The power-generation-state detecting portion 91 comprises a first detecting circuit 97 for comparing an electromotive voltage Vgen of the power generator 40 with a setting voltage value Vo and then determining whether power generation is detected, and a second detecting circuit 98 for comparing a power generation duration time Tgen, during which the electromotive voltage Vgen not lower than a setting voltage value Vbas fairly smaller than the setting voltage value Vo is obtained, with a setting time value To and then determining whether power generation is detected. If any one of the conditions determined by the first and second detecting circuits 97 and 98 is satisfied, the power-generation-state detecting portion 91 determines that power generation is detected. In this connection, the setting voltage values Vo and Vbas are each a negative voltage with Vdd (=GND) as a reference, and represents a potential difference from Vdd. Constructions of the first and second detecting circuits 97 and 98 will be described later.

Here, the setting voltage value Vo and the setting time value To can be controlled to change selectively by the setting value changing portion 95. Upon the shift from an indication mode to a power saving mode, the setting value changing portion 95 changes the magnitudes of the setting values Vo and To of the first and second detecting circuits 97 and 98 in the power generation state detecting portion 91. In this embodiment, setting values Va and Ta in the indication mode are set to be lower than setting values Vb and Tb in the power saving mode. Therefore, the shift from the power saving mode to the indication mode requires large power to be generated. A required level of the generated power is not enough at such a level as generated when the timepiece 1 is usually carried with the user, but must be such a high level as generated when the user tries to forcibly charge the capacitor by shaking their wrist. In other words, the setting values Vb and Th in the power saving mode are set to be able to detect forcible charging.

Further, the central control circuit 93 includes a non-power-generation time measuring circuit 99 for measuring a non-power-generation time Tn during which power generation is not detected by the first and second detecting circuits 97 and 98. When the non-power-generation time Tn exceeds a predetermined setting time, the operating mode shifts from the indication mode to the power saving mode. Conversely, the shift from the power saving mode to the indication mode is effected when the following conditions are satisfied; that the power generation unit A is in the state of generating power as detected by the power-generation-state detecting portion 91, and the charged voltage VC of the large-capacity capacitor 48 is sufficient.

Since the power supply unit B in this embodiment includes the voltage stepping-up and -down circuit 49, the hand rotating mechanism D can be driven by boosting the supply source voltage with the voltage stepping-up and -down circuit 49 even when the charged voltage VC is in a relatively low condition. Thus the central control circuit 93 determines the voltage step-up factor based on the charged voltage VC and controls the voltage stepping-up and -down circuit 49.

However, if the charged voltage VC is too low, the supply source voltage capable of operating the hand rotating mechanism D cannot be obtained even after being stepped up. If the mode is shifted from the power saving mode to the indication mode in such a case, the precise time indication cannot be achieved and extra power is consumed.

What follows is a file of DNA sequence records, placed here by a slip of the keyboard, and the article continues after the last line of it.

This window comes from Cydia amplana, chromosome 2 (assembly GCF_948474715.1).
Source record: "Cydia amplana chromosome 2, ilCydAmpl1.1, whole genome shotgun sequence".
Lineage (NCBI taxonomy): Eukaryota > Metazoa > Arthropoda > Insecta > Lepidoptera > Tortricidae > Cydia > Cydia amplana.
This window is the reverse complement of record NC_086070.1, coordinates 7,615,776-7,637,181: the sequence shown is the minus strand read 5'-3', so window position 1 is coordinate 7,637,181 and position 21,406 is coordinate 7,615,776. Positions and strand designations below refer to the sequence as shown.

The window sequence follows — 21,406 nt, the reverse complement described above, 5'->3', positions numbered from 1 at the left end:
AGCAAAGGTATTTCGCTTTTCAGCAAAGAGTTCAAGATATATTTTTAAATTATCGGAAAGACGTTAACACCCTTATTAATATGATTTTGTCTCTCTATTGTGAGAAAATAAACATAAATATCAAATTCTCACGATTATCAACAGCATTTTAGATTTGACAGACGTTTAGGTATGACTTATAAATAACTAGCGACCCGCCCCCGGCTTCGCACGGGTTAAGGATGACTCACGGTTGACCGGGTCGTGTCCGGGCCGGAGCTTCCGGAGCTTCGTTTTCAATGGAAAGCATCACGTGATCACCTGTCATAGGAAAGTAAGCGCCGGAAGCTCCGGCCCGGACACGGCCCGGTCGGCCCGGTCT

Taking into account the above point, in this embodiment, the charged voltage VC is compared with a setting voltage value Vc set beforehand, to thereby determine that the charged voltage VC is sufficient. Satisfaction of this determination is one additional condition for allowing the shift from the power saving mode to the indication mode.

The thus-set mode is stored in the mode storage 94, and the stored information is supplied to the driving control circuit 24, the time information storage 96, and the setting value changing portion 95. Upon the shift from the indication mode to the power saving mode, the driving control circuit 24 stops supply of the pulse signal to the driving unit E, thereby stopping the operation of the driving unit E. Accordingly, the motor 10 ceases rotation and the time indication is stopped.

Next, the time information storage 96 is made up of a counter and a memory (though not shown). The time information storage 96 receives the reference signal produced by the pulse synthesis circuit 22 and starts time counting upon the shift from the indication mode to the power saving mode, and finishes the time counting upon the shift from the power saving mode to the indication mode. As a result, a duration time during which the power saving mode is maintained is measured. The duration time of the power saving mode is stored in the memory. Further, upon the shift from the power saving mode to the indication mode, the time information storage 96 counts fast-forward pulses supplied from the driving control circuit 24 to the driving unit E by using the counter, and when the counted value reaches a value corresponding to the duration time of the power saving mode, the storage 96 produces a control signal to stop delivery of the fast-forward pulses and supplies the control signal to the driving unit E. Accordingly, the time information storage 96 also has a function of causing the resumed time indication to be restored to the current time. Incidentally, the contents of both the counter and the memory are reset at the timing of the shift from the indication mode to the power saving mode.